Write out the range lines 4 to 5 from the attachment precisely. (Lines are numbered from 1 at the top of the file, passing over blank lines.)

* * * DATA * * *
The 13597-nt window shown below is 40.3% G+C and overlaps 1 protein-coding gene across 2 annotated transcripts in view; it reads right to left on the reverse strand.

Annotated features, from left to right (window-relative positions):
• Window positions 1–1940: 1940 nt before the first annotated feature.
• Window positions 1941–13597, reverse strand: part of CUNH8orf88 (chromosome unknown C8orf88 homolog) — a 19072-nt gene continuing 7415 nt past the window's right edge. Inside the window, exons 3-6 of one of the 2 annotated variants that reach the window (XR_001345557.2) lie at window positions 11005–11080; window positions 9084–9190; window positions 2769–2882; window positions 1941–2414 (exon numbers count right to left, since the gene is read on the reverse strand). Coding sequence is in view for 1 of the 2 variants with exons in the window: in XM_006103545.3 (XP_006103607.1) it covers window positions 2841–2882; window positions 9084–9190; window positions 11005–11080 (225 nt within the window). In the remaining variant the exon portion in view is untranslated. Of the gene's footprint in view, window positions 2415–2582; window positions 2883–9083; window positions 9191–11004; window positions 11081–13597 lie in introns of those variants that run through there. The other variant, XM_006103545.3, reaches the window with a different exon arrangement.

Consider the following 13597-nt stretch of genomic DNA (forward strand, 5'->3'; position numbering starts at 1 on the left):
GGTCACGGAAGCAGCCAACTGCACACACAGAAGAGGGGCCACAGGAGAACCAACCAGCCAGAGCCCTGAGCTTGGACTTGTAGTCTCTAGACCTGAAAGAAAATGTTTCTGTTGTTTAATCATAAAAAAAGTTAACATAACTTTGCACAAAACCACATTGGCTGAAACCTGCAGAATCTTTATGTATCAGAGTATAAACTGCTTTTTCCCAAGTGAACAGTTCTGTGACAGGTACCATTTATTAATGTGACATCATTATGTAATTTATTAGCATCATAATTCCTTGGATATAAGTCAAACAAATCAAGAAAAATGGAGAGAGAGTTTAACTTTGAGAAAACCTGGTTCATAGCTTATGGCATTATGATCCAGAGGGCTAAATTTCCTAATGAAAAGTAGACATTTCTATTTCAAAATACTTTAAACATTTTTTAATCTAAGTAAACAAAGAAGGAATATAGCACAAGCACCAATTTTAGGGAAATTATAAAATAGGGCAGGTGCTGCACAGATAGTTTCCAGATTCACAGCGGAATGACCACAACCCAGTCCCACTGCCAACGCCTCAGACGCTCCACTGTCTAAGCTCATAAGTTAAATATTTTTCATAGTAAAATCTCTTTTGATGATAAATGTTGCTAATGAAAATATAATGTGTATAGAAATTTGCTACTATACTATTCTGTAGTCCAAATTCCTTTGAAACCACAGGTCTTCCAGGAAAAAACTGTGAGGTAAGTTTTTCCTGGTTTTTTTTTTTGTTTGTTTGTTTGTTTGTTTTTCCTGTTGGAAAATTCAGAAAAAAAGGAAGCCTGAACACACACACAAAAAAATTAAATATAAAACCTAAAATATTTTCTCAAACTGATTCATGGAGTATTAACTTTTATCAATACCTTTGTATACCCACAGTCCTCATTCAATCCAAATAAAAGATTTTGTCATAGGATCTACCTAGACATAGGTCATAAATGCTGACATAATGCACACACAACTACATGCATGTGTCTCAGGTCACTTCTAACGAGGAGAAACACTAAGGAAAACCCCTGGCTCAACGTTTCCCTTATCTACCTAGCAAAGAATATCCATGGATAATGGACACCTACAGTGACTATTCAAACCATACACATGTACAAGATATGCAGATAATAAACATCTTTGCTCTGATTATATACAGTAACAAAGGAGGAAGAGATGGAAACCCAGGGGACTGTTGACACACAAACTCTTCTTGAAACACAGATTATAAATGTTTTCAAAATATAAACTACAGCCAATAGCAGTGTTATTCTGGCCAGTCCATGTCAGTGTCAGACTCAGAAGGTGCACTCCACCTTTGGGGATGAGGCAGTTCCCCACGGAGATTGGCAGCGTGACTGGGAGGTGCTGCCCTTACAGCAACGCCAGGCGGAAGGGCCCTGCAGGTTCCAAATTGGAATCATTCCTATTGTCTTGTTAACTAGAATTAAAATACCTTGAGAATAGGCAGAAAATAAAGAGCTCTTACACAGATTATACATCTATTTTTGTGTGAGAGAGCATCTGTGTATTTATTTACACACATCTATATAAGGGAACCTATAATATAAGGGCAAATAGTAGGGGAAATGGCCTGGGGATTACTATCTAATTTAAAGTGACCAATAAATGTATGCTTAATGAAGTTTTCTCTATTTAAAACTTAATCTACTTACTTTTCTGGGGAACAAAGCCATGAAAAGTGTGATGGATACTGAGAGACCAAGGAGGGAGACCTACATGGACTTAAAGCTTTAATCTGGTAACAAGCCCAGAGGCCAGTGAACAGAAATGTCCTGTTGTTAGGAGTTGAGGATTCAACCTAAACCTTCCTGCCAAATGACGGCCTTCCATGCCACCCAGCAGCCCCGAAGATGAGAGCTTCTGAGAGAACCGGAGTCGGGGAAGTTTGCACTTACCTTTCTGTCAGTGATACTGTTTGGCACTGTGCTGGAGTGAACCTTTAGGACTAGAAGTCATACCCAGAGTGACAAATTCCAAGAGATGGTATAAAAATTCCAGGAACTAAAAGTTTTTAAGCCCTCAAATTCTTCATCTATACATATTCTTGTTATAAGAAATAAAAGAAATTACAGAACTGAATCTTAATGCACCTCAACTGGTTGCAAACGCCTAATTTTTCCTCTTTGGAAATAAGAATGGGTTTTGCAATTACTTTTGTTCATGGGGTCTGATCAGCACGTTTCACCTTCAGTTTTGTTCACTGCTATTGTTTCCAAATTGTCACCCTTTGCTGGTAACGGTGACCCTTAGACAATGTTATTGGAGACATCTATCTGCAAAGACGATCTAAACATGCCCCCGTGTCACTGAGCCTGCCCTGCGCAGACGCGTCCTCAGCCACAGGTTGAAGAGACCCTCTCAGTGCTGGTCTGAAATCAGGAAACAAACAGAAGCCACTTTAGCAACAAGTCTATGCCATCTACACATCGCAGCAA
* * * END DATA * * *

• Window positions 1941–13597, reverse strand: part of CUNH8orf88 (chromosome unknown C8orf88 homolog) — a 19072-nt gene continuing 7415 nt past the window's right edge. Inside the window, exons 3-6 of one of the 2 annotated variants that reach the window (XR_001345557.2) lie at window positions 11005–11080; window positions 9084–9190; window positions 2769–2882; window positions 1941–2414 (exon numbers count right to left, since the gene is read on the reverse strand). Coding sequence is in view for 1 of the 2 variants with exons in the window: in XM_006103545.3 (XP_006103607.1) it covers window positions 2841–2882; window positions 9084–9190; window positions 11005–11080 (225 nt within the window). In the remaining variant the exon portion in view is untranslated. Of the gene's footprint in view, window positions 2415–2582; window positions 2883–9083; window positions 9191–11004; window positions 11081–13597 lie in introns of those variants that run through there. The other variant, XM_006103545.3, reaches the window with a different exon arrangement.

Consider the following 13597-nt stretch of genomic DNA (forward strand, 5'->3'; position numbering starts at 1 on the left):